Once Again, Long Live Chairman Mao

A recent return to deifying Mao is less straightforward than it seems

"There is definitely a lot more at work here than just nostalgia," a Chinese acquaintance cautioned when I showed her the host of photos, talismans, and baubles I had been collecting. "Our current leaders are just a bunch of generals chosen from an army of dwarfs," she scoffed, reciting an age-old Chinese expression. "It may be that hard-liners in the Party supported this thing, but if they did, they have given their detractors a convenient way to thumb their noses at authority without risking reprisals. There's a good deal of the old tactic of 'waving the red flag to attack the red flag' going on here."

And how do all the people swept up in this fad manage to overlook Mao's destructive role in the Cultural Revolution? "I think the fact that so many people still look back so wistfully to Mao in spite of what they feel about the Cultural Revolution only highlights their ambivalence toward Deng, Li, and Yang," my friend replied, referring to China's ex-officio leader Deng Xiaoping, Premier Li Peng, and President Yang Shangkun, the architects of the Beijing Massacre. "Consciously or not, they're really saying that even with all his many flaws Mao was still more venerable than the current gang."

The more I have seen of the recent Mao phenomenon, the harder it has been to tell whether Mao is being adored or defamed. In a way that many octogenarian Party elders seem unable to grasp, Mao and his revolution are taking quite a beating—to the point of seeming ludicrous—at the hands of this new popular-culture fad. With the exception of the 1989 protest movement, Chinese dissent has almost always had to find expression by means of Aesopian language, subtle satire, allegory, and other forms of indirection. Because Mao has been reduced to a bauble on a cheap key ring or a blurry plastic-encased photo dangling from the rearview mirror of a taxi, it is hard to avoid the conclusion that in certain respects the Mao revival is also a backhanded slap.

Nowhere is the ambiguity of the message more evident than in the revival of "revolutionary songs" from the 1950s and 1960s which swept China late last year. Whereas in the late 1980s disenchanted Chinese hardly dared to toy with the music, much less the words, of official slogans and old songs as outlets for their sarcasm, now state-owned recording companies openly soup up the revolutionary songs with disco, country-and-western, and rock-and-roll arrangements and then sell the recordings at great profit. Chinese pop music has in the past remained largely aloof from even faintly suggestive political material, favoring saccharine love ballads instead. One of the most bizarre of the new hybrids is the disco version of "Washing Clothes for the People's Liberation Army," a song in which Tibetan maidens express their undying love for a group of People's Liberation Army soldiers—presumably part of the Chinese force occupying the Tibetan Autonomous Region—by helping them do their laundry. In this recording, crooned by a young woman with a syrupy voice, over a vibraphone and Mantovani-like cascades of strings, the only enduring martial quality is the relentless drum-machine track.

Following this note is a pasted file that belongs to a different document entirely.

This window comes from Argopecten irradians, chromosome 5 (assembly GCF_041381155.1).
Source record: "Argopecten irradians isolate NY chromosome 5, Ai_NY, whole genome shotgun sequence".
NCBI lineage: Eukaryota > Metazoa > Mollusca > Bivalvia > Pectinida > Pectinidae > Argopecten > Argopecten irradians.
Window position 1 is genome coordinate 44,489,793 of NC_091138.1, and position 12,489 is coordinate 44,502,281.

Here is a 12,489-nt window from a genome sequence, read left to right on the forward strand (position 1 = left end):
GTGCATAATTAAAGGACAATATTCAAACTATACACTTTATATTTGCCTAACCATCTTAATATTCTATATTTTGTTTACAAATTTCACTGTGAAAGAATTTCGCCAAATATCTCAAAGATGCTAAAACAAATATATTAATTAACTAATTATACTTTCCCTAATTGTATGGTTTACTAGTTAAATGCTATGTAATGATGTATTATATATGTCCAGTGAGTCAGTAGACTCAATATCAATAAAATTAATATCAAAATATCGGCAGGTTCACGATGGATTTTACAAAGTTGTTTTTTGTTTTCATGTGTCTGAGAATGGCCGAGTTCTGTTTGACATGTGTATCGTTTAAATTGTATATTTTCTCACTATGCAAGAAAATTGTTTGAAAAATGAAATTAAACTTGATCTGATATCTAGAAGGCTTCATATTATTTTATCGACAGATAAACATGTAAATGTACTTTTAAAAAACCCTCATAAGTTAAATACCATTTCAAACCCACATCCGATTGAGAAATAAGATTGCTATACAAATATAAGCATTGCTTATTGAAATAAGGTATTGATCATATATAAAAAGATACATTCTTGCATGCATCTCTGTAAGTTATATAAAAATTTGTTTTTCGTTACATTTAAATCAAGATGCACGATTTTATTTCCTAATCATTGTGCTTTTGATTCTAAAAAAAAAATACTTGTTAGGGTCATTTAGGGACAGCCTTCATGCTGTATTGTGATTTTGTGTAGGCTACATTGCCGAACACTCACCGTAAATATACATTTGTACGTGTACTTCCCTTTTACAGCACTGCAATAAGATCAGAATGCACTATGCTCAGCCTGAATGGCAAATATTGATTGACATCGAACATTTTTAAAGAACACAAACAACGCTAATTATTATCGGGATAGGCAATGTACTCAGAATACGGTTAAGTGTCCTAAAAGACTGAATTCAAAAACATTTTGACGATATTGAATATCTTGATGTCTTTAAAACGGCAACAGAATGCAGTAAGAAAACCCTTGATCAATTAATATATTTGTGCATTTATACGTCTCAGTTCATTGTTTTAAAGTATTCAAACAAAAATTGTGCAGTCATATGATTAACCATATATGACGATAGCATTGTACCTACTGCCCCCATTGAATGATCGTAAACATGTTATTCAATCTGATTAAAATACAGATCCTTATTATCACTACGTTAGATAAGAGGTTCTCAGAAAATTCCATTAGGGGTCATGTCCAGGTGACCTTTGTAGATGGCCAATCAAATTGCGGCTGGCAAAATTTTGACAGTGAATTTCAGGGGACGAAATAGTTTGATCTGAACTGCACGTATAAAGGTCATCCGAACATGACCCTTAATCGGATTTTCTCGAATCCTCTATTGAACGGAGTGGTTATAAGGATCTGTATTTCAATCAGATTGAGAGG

While many hard-liners favor this fad for updated songs from the Revolution, reform-minded leaders are much less enthusiastic. What concerns them is not only the way in which the Mao craze plays on old superstitions by deifying the former Chairman but also the possibility that these dogmatic songs might encourage a resurgence of leftism despite their pop-music veneer. The one thing almost all Chinese—even most of the leaders—agree on is that the Cultural Revolution was a catastrophe.

Deng Xiaoping, who spent several years under virtual arrest during the Cultural Revolution, and who has recently launched a campaign against Marxist "leftism," said last January, "Right now certain people are set on launching a campaign to glorify Mao. In my view it is abnormal, nothing more than a provocation that is contrary to our fundamental orientation." Why is Deng so wary of the Mao craze? Because, he said, "young people today who do not understand the last forty years of the history of our country may be given the wrong impression."